By Kevin Lewis O'Neill
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They divided into four groups and then caravanned to Guatemala City’s four cardinal points. Synchronizing their efforts via cell phones, those in the north, south, east, and west clamored for Guatemala for over an hour, dirtying their pants by kneeling in the streets. They stomped for salvation and raised their arms to the heavens. Most spoke in tongues, but the ones who did not focused their prayers toward very concrete problems, such as urban violence, the national economy, and divorce. They prayed.
Questions about citizenship have generated a very conspicuous debate among a plethora of people in Guatemala. A ladino/a concern with Maya identity politics is the subject of Diane Nelson’s Finger in the Wound (1999) as well as Charles R. Hale’s Más que un Indio (2006). The title of Nelson’s study speaks directly to the discomfort that ladinos feel when addressing the history and future of indigenous people in Guatemala. “A finger in the wound” is a metaphor that Guatemalans use to refer to Maya cultural rights activism; it is an issue, Nelson explains, that prods and pokes at an open and wounded body politic that is busy healing but far from being completely whole.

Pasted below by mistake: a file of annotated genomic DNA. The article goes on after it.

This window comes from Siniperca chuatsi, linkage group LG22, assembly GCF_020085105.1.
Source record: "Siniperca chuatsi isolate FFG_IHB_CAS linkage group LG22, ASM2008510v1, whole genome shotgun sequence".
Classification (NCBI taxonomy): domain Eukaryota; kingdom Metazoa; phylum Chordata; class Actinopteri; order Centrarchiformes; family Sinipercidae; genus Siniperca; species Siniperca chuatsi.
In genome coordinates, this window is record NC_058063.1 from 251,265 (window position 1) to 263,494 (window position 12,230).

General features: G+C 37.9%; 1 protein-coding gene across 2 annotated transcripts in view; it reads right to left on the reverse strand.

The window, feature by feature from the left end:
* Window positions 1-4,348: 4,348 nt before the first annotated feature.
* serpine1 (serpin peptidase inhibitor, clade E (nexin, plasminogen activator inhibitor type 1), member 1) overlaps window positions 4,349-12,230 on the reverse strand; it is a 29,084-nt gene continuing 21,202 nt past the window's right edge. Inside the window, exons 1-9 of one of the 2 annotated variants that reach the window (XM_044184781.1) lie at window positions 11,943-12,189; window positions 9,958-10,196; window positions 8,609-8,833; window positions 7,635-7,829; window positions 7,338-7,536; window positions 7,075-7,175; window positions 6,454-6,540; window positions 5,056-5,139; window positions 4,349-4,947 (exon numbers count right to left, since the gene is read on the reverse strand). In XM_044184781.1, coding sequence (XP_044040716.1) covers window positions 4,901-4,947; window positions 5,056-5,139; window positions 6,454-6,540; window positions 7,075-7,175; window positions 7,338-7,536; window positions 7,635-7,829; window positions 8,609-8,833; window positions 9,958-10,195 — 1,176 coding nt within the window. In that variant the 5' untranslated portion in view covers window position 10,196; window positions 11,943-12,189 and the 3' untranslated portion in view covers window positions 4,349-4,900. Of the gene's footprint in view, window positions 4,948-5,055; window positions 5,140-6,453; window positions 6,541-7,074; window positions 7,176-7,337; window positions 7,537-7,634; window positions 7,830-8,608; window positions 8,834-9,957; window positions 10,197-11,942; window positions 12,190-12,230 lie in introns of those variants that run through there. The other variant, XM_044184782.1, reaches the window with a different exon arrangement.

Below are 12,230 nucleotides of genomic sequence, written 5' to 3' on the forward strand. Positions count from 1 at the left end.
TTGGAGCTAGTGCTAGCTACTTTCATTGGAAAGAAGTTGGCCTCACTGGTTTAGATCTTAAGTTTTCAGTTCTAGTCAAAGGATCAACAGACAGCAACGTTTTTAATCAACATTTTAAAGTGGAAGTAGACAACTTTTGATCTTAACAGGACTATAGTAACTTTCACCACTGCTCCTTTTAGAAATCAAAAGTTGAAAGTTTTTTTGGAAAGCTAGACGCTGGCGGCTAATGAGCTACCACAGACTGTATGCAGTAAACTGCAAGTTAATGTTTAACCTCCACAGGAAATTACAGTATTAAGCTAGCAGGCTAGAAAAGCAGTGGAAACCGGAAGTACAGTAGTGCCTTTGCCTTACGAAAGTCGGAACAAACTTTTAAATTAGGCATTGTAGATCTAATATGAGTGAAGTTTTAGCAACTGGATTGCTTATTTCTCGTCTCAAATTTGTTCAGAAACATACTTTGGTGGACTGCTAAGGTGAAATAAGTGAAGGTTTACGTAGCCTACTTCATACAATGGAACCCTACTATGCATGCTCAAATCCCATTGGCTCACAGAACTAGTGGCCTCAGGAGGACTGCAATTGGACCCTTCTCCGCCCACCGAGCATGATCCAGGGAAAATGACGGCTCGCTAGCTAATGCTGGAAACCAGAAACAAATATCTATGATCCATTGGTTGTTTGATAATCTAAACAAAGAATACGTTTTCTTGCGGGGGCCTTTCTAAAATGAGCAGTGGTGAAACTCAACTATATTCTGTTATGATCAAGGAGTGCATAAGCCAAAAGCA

The question, although asked many times before, was unavoidable: Why aren’t you eating today? Growing more distracted by the food shuttling past us—the smell of chicken, tortillas, and beans teasing him—Julio regained focus. Passion won out over low blood sugar. Julio explained, sitting up in his chair, that he was undergoing another fast for the very same reason he prayed in tongues nightly, anointed strangers 1 ONeill_Intro 7/27/09 1:50 PM Page 2 with oil on crowded city buses (often without their knowledge and consent), and constantly turned inward to monitor his own feelings and attitudes.
City of God: Christian Citizenship in Postwar Guatemala by Kevin Lewis O'Neill